Update – The Ministry of Social & Family Development (MSF) issued the following statement on 5 May:
“There has been an allegation that MSF ignored referrals from a group that conducts outreach for people in need. This is not true. Our colleagues from the Social Service Office@Toa Payoh met the representative of this group in July last year and explained how they could refer cases to us via email or phone calls. However, to date, we have not received referrals from this group.
MSF works closely with many volunteer welfare organisations to help those in need, and appreciates the efforts of public-spirited individuals who serve the community. We follow up on cases referred and cases that come to our attention, so as to assist those who need help.
If you know of anyone in need of assistance, please let us know or refer them to the nearest Social Service Office (SSO). You can locate the nearest SSO at www.msf.gov.sg/ssolocator.”
Happy People Helping People Foundation (HPHF), a grounds-up movement which reaches out to the old and homeless, shared in their Facebook the picture of an old cardboard collector lying in the streets, presumably tired after a day’s work collecting recyclables.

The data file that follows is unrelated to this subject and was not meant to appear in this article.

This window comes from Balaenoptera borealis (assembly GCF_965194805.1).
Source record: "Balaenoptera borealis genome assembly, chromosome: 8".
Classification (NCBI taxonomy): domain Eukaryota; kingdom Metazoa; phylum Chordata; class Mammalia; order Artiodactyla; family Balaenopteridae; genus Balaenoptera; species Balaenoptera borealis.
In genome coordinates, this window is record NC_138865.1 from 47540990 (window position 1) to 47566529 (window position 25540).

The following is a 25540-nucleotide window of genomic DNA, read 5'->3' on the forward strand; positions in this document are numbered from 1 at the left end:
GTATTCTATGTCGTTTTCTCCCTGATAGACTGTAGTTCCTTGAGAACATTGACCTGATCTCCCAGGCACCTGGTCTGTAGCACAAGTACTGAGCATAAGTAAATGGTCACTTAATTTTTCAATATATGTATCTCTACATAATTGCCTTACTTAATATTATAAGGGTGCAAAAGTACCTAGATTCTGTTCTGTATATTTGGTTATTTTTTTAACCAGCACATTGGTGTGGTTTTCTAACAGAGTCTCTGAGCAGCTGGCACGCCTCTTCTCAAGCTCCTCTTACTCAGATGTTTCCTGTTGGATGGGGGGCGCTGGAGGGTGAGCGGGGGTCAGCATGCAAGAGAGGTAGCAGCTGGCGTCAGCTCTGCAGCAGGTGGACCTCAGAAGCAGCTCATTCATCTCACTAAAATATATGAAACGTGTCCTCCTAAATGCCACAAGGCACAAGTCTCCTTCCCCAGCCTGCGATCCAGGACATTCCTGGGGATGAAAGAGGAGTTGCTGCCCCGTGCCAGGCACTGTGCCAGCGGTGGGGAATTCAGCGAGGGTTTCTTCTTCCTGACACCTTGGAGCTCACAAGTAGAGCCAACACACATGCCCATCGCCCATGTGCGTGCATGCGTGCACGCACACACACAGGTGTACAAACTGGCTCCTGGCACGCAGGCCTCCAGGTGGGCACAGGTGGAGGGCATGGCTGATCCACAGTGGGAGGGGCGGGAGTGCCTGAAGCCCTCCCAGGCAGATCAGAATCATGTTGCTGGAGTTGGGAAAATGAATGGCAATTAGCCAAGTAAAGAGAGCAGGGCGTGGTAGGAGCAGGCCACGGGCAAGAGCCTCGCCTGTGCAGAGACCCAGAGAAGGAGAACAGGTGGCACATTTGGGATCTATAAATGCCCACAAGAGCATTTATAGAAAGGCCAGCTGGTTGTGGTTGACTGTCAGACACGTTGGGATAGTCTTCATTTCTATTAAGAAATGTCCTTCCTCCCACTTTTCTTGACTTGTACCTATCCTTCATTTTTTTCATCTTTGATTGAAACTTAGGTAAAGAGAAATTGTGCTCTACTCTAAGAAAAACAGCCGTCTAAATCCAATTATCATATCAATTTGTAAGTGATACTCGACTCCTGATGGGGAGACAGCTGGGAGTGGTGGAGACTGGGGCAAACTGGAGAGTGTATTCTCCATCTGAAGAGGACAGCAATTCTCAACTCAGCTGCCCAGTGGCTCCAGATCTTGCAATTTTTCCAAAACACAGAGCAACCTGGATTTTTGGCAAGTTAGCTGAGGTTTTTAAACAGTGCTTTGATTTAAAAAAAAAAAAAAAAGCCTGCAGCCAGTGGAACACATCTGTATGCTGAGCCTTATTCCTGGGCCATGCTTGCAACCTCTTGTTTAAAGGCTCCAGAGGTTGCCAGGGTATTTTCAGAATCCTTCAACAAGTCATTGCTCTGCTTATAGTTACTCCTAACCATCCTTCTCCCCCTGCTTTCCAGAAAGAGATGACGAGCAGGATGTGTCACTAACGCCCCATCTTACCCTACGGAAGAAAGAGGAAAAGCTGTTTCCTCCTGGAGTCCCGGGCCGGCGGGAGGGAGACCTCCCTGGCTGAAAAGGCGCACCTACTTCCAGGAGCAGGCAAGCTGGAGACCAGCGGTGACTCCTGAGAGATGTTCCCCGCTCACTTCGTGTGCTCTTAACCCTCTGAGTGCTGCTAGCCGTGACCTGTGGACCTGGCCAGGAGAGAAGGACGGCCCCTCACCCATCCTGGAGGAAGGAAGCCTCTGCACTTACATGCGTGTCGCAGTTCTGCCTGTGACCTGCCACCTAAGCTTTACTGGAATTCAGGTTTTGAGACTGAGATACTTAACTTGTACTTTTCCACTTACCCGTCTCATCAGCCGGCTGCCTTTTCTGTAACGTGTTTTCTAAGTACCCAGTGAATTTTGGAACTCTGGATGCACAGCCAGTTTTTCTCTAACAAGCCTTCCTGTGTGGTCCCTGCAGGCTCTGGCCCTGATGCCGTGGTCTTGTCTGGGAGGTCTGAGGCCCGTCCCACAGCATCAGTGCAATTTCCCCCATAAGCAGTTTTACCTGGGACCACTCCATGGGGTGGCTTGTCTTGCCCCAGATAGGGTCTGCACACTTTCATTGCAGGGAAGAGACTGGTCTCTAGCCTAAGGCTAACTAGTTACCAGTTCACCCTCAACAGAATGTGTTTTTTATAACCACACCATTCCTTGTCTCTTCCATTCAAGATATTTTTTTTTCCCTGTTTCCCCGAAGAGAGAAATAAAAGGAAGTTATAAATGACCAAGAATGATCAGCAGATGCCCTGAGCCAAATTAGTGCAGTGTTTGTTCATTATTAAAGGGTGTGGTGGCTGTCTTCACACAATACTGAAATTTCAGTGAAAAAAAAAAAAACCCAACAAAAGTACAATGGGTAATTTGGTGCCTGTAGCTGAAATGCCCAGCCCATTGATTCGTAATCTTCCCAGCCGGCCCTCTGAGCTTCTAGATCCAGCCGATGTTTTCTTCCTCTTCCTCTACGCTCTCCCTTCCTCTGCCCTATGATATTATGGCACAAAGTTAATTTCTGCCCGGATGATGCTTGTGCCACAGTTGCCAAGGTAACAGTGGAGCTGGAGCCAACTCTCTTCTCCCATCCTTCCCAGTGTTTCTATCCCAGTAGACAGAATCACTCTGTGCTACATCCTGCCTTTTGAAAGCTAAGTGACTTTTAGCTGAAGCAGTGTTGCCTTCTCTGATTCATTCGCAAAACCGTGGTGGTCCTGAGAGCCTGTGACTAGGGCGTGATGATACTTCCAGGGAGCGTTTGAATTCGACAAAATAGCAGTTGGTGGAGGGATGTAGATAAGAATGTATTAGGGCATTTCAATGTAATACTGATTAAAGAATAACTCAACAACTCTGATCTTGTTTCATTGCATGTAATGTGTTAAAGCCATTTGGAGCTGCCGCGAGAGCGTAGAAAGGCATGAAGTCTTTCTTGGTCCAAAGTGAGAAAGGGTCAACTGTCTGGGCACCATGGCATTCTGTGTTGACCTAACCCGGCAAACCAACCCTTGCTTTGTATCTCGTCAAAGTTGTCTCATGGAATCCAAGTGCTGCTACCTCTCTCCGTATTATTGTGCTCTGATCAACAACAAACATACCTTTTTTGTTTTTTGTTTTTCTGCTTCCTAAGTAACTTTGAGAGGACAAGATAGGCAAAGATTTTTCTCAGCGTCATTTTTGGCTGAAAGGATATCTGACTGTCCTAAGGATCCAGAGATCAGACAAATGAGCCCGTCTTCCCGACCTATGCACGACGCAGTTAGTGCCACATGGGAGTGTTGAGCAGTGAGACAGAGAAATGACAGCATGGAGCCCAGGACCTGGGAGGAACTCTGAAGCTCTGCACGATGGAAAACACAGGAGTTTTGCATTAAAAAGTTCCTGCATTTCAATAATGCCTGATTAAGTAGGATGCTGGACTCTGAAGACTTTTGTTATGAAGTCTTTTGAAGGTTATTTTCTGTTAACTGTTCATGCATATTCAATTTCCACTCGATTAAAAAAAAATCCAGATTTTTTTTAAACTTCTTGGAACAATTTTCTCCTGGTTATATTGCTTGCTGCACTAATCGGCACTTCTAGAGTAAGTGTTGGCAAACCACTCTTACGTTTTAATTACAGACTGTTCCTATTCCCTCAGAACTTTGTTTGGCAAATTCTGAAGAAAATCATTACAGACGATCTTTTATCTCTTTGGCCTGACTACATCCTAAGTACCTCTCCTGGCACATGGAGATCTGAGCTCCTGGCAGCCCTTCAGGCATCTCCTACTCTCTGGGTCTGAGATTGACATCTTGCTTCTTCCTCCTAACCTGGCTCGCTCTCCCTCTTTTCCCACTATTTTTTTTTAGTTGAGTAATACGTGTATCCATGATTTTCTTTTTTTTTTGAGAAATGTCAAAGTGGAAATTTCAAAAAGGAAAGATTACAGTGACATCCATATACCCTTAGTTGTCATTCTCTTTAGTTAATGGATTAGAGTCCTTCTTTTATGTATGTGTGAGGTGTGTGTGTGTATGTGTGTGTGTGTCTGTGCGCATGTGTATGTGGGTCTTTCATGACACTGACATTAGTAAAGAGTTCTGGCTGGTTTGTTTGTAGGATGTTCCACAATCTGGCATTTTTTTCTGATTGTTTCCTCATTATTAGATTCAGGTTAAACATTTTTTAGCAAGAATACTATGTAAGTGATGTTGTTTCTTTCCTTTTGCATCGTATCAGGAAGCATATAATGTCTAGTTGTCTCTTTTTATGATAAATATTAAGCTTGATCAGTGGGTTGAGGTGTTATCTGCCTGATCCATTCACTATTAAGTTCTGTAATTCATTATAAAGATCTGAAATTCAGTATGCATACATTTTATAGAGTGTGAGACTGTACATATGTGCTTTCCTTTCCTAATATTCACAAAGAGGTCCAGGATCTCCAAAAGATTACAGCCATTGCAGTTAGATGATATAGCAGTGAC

They captioned their picture, “Taking a break from “exercising”? Please share this with those who thinks poverty does not exist in Singapore.”
Their caption appears like a dig at Minister for Social and Family Development Tan Chuan-Jin.
In July last year Minister for Social and Family Development, Tan Chuan-Jin, shared several pictures of cardboard collectors on his Facebook with the caption, “Have you ever Spoken to a Cardboard Uncle or Aunty?”.
He met the cardboard collectors with a group of young Singaporeans from Youth Corp on a project they initiated – to get first hand insight into the lives of elderly cardboard collectors.
The Minister shared that he was surprised by the findings of the project, that the normal perception that all cardboard collectors are people who are unable to take care of themselves financially is false.
The Minister said, “there will be some who do this as their main source of income. Some do so to supplement what they have. Some prefer to earn extra monies, treat it as a form of exercise and activity rather than being cooped up at home. They do this to remain independent, so that they can have dignity and not have to ask their families for help.”
Mr Tan’s remarks were severely criticised by Facebook users who commented on his post. They slammed the Minister for being out-of-touch, “delusional”, and some others went as far to say the entire thing was staged for a little public relations boost.
To a question from a Facebook user on their post asking if HPHF had alerted the Prime Minister or the relevant government agency to do something about the problem of elderly cardboard collectors, HPHF replied that they had highlighted some of the cases to the Ministry of Social and Family Development (MSF) but that their communications have been ignored by the Ministry.
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